Illustrative Mathematics Grade 7, Unit 4, Lesson 10: Tax and Tip

Learning Targets:

  • I understand and can solve problems about sales tax and tips.

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Illustrative Math
Grade 7

Lesson 10: Tax and Tip

Let’s learn about sales tax and tips.

Illustrative Math Unit 7.4, Lesson 10 (printable worksheets)

Lesson 10 Summary

Many places have sales tax. A sales tax is an amount of money that a government agency collects on the sale of certain items. For example, a state might charge a tax on all cars purchased in the state. Often the tax rate is given as a percentage of the cost. For example, a state’s tax rate on car sales might be 2%, which means that for every car sold in that state, the buyer has to pay a tax that is 2% of the sales price of the car.
Fractional percentages often arise when a state or city charges a sales tax on a purchase. For example, the sales tax in Arizona is 7.5%. This means that when someone buys something, they have to add 0.075 times the amount on the price tag to determine the total cost of the item.
For example, if the price tag on a T-shirt in Arizona says $11.50, then the sales tax is (0.075) · 11.5 = 0.8625, which rounds to 86 cents. The customer pays 11/50 + 0.86, or $12.36 for the shirt.
The total cost to the customer is the item price plus the sales tax. We can think of this as a percent increase. For example, in Arizona, the total cost to a customer is 107.5% of the price listed on the tag.
A tip is an amount of money that a person gives someone who provides a service. It is customary in many restaurants to give a tip to the server that is between 10% and 20% of the cost of the meal. If a person plans to leave a 15% tip on a meal, then the total cost will be 115% of the cost of the meal.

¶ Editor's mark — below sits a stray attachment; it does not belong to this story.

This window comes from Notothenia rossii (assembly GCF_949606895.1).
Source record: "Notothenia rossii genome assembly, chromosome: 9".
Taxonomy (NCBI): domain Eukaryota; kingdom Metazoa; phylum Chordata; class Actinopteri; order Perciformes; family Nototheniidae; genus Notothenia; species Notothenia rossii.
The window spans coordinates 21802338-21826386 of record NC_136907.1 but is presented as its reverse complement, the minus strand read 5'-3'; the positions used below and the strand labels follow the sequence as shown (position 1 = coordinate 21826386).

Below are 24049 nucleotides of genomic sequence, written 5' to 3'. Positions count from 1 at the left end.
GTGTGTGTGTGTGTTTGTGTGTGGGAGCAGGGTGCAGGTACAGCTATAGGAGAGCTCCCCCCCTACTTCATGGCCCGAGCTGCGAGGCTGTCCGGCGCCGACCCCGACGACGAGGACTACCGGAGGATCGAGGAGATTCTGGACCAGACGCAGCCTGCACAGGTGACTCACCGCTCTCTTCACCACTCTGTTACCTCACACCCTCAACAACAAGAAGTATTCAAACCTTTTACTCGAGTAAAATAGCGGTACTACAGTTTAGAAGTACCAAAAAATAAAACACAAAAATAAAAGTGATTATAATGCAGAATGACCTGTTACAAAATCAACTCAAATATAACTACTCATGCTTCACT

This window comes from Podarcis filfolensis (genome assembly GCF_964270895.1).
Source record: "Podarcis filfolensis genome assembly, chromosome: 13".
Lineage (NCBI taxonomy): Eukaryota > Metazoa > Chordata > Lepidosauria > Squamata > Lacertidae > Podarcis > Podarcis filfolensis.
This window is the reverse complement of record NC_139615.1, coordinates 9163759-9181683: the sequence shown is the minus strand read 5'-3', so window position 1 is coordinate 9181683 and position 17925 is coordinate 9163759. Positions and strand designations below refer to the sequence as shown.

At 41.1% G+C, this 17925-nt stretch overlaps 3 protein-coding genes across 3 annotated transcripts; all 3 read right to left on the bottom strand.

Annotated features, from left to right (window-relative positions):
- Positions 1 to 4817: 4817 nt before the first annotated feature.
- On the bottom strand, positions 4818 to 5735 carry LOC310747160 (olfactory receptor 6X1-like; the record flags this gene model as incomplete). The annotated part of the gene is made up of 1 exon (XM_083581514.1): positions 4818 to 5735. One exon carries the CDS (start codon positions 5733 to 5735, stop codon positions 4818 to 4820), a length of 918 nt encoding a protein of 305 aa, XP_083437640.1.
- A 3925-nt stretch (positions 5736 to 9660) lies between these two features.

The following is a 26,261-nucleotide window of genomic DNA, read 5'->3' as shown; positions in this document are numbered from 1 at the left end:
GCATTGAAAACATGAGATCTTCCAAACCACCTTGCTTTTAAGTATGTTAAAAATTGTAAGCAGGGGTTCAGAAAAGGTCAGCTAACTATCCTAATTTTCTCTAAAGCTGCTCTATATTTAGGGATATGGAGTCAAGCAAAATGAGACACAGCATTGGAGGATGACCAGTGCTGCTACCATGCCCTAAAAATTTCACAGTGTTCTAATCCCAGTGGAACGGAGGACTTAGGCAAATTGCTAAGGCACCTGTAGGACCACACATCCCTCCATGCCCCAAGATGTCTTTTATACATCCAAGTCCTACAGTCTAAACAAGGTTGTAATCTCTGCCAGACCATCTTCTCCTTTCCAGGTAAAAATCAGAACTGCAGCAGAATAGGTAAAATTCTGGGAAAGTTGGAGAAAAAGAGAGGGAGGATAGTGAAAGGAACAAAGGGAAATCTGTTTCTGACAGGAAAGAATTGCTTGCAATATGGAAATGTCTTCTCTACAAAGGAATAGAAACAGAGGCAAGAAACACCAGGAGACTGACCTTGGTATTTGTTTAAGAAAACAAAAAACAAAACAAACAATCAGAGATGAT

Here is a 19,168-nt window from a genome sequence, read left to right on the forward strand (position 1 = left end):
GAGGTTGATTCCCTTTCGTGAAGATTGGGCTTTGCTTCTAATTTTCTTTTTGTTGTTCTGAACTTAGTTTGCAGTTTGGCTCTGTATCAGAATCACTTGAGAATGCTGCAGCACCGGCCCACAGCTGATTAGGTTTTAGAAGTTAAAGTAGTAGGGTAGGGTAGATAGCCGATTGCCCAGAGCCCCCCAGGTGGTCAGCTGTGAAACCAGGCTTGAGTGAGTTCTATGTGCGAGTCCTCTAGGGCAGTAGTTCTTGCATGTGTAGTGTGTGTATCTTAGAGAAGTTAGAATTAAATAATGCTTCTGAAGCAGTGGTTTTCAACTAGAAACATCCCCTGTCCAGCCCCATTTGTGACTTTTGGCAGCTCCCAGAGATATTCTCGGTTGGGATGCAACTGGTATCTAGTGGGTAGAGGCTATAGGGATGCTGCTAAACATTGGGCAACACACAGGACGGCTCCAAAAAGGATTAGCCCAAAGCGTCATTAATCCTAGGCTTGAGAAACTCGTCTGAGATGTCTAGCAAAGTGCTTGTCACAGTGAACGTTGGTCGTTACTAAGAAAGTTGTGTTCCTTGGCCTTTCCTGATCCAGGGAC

Lesson 10.1 Notice and Wonder: The Price of Sunglasses

You are on vacation and want to buy a pair of sunglasses for $10 or less. You find a pair with a price tag of $10. The cashier says the total cost will be $10.45.
What do you notice? What do you wonder?

Lesson 10.2 Shopping in Two Different Cities

Different cities have different sales tax rates. Here are the sales tax charges on the same items in two different cities. Complete the tables.

Lesson 10.3 Shopping in a Third City

  1. Here is the sales tax on the same items in City 3.
  2. For the sales tax on the laundry soap, Kiran says it should be $0.84. Lin says it should be $0.87. Do you agree with either of them? Explain your reasoning.

Lesson 10.4 Population Growth

  1. Jada has a meal in a restaurant. She adds up the prices listed on the menu for everything they ordered and gets a subtotal of $42.00.
    a. When the check comes, it says they also need to pay $3.99 in sales tax. What percentage of the subtotal is the sales tax?
    b. After tax, the total is $45.99. What percentage of the subtotal is the total?
    c. They actually pay $52.99. The additional $7 is a tip for the server. What percentage of the subtotal is the tip?
  2. The tax rate at this restaurant is 9.5%.
    a. Another person’s subtotal is $24.95. How much will their sales tax be?
    b. Some other person’s sales tax is $1.61. How much was their subtotal?

Are you ready for more?

Elena’s cousins went to a restaurant. The part of the entire cost of the meal that was tax and tip together was 25% of the cost of the food alone. What could the tax rate and tip rate be?

  • Show Answer

    Tax rate = 15%
    Tip rate = 10%
    Any answer would be acceptable as long as tax rate + tip rate = 25%

Lesson 10 Practice Problems

  1. In a city in Ohio, the sales tax rate is 7.25%. Complete the table to show the sales tax and the total price including tax for each item.
  2. The sales tax rate in New Mexico is 5.125%. Select all the equations that represent the sales tax, t, you would pay in New Mexico for an item of cost c?
  3. Here are the prices of some items and the amount of sales tax charged on each in Nevada.
    a. What is the sales tax rate in Nevada?
    b. Write an expression for the amount of sales tax charged, in dollars, on an item that costs dollars.
  4. Find each amount:
    3.8% of 25
    0.2% of 50
    180.5% of 99
  5. On Monday, the high was 60 degrees Fahrenheit. On Tuesday, the high was 18% more. How much did the high increase from Monday to Tuesday?
  6. Complete the table. Explain or show your reasoning.

The Open Up Resources math curriculum is free to download from the Open Up Resources website and is also available from Illustrative Mathematics.

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